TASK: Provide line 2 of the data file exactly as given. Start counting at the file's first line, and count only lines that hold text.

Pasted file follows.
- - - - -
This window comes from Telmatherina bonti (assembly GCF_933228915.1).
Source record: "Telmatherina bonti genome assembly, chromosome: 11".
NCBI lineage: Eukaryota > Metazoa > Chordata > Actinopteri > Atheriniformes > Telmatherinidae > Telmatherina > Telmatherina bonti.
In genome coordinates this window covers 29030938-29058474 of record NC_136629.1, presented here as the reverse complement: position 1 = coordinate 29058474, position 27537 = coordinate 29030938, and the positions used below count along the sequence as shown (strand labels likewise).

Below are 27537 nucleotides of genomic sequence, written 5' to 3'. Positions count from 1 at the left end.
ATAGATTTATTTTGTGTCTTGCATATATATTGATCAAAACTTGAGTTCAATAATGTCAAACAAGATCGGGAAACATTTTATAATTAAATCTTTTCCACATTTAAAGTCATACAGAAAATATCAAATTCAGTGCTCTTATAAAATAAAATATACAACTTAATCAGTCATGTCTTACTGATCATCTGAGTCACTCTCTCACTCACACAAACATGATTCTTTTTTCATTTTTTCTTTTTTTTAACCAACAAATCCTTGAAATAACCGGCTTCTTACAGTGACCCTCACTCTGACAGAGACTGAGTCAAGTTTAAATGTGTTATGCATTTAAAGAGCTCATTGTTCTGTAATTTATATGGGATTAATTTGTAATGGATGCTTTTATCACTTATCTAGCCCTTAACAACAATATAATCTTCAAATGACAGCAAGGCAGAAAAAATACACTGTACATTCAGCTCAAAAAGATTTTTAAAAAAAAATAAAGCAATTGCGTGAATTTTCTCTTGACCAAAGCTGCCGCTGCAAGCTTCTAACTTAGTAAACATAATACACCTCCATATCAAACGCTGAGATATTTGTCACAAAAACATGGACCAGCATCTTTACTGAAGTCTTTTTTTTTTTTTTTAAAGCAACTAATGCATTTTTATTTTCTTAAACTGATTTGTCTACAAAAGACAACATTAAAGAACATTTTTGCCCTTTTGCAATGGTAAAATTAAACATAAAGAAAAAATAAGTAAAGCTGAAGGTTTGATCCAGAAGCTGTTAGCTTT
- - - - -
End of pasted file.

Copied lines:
Source record: "Telmatherina bonti genome assembly, chromosome: 11".